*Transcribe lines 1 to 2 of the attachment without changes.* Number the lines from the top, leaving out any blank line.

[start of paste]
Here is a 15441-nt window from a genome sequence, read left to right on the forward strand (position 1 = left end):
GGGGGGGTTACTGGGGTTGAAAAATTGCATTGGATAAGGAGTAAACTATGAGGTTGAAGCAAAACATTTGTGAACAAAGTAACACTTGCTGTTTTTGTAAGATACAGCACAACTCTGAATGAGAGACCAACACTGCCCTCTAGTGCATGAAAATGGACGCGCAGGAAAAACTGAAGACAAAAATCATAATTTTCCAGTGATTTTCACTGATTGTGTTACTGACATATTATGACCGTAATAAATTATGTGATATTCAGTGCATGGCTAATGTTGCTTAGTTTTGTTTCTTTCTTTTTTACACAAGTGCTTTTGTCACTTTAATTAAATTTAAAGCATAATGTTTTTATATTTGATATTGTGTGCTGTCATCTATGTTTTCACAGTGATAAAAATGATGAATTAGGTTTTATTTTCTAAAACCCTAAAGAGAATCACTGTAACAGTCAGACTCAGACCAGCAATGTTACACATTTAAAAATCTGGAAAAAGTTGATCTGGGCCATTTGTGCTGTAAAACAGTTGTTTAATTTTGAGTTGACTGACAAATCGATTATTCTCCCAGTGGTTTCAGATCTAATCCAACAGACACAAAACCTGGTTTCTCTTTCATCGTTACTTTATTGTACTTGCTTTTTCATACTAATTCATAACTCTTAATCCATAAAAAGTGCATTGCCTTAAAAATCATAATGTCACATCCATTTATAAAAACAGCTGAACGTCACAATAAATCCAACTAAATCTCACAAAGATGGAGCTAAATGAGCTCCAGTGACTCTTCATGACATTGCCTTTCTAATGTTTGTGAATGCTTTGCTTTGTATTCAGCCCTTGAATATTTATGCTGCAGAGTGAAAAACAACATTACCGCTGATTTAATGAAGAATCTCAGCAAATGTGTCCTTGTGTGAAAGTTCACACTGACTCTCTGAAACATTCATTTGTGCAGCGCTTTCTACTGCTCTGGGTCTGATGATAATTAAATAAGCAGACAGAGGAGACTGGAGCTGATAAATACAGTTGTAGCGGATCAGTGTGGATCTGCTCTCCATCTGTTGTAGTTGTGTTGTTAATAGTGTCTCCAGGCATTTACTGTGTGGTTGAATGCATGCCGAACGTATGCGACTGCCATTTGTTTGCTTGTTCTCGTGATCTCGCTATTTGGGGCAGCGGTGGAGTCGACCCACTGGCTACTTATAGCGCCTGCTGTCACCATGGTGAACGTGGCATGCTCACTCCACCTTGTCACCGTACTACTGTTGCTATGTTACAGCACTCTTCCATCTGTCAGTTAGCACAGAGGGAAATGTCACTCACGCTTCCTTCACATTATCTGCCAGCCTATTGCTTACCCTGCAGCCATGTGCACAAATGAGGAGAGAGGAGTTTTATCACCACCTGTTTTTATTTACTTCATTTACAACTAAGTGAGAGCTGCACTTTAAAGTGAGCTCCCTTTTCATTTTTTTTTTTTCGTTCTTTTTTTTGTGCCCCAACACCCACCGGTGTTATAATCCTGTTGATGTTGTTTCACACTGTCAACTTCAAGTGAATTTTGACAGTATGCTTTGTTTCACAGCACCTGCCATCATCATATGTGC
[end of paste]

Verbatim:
Here is a 15441-nt window from a genome sequence, read left to right on the forward strand (position 1 = left end):
GGGGGGGTTACTGGGGTTGAAAAATTGCATTGGATAAGGAGTAAACTATGAGGTTGAAGCAAAACATTTGTGAACAAAGTAACACTTGCTGTTTTTGTAAGATACAGCACAACTCTGAATGAGAGACCAACACTGCCCTCTAGTGCATGAAAATGGACGCGCAGGAAAAACTGAAGACAAAAATCATAATTTTCCAGTGATTTTCACTGATTGTGTTACTGACATATTATGACCGTAATAAATTATGTGATATTCAGTGCATGGCTAATGTTGCTTAGTTTTGTTTCTTTCTTTTTTACACAAGTGCTTTTGTCACTTTAATTAAATTTAAAGCATAATGTTTTTATATTTGATATTGTGTGCTGTCATCTATGTTTTCACAGTGATAAAAATGATGAATTAGGTTTTATTTTCTAAAACCCTAAAGAGAATCACTGTAACAGTCAGACTCAGACCAGCAATGTTACACATTTAAAAATCTGGAAAAAGTTGATCTGGGCCATTTGTGCTGTAAAACAGTTGTTTAATTTTGAGTTGACTGACAAATCGATTATTCTCCCAGTGGTTTCAGATCTAATCCAACAGACACAAAACCTGGTTTCTCTTTCATCGTTACTTTATTGTACTTGCTTTTTCATACTAATTCATAACTCTTAATCCATAAAAAGTGCATTGCCTTAAAAATCATAATGTCACATCCATTTATAAAAACAGCTGAACGTCACAATAAATCCAACTAAATCTCACAAAGATGGAGCTAAATGAGCTCCAGTGACTCTTCATGACATTGCCTTTCTAATGTTTGTGAATGCTTTGCTTTGTATTCAGCCCTTGAATATTTATGCTGCAGAGTGAAAAACAACATTACCGCTGATTTAATGAAGAATCTCAGCAAATGTGTCCTTGTGTGAAAGTTCACACTGACTCTCTGAAACATTCATTTGTGCAGCGCTTTCTACTGCTCTGGGTCTGATGATAATTAAATAAGCAGACAGAGGAGACTGGAGCTGATAAATACAGTTGTAGCGGATCAGTGTGGATCTGCTCTCCATCTGTTGTAGTTGTGTTGTTAATAGTGTCTCCAGGCATTTACTGTGTGGTTGAATGCATGCCGAACGTATGCGACTGCCATTTGTTTGCTTGTTCTCGTGATCTCGCTATTTGGGGCAGCGGTGGAGTCGACCCACTGGCTACTTATAGCGCCTGCTGTCACCATGGTGAACGTGGCATGCTCACTCCACCTTGTCACCGTACTACTGTTGCTATGTTACAGCACTCTTCCATCTGTCAGTTAGCACAGAGGGAAATGTCACTCACGCTTCCTTCACATTATCTGCCAGCCTATTGCTTACCCTGCAGCCATGTGCACAAATGAGGAGAGAGGAGTTTTATCACCACCTGTTTTTATTTACTTCATTTACAACTAAGTGAGAGCTGCACTTTAAAGTGAGCTCCCTTTTCATTTTTTTTTTTTCGTTCTTTTTTTTGTGCCCCAACACCCACCGGTGTTATAATCCTGTTGATGTTGTTTCACACTGTCAACTTCAAGTGAATTTTGACAGTATGCTTTGTTTCACAGCACCTGCCATCATCATATGTGC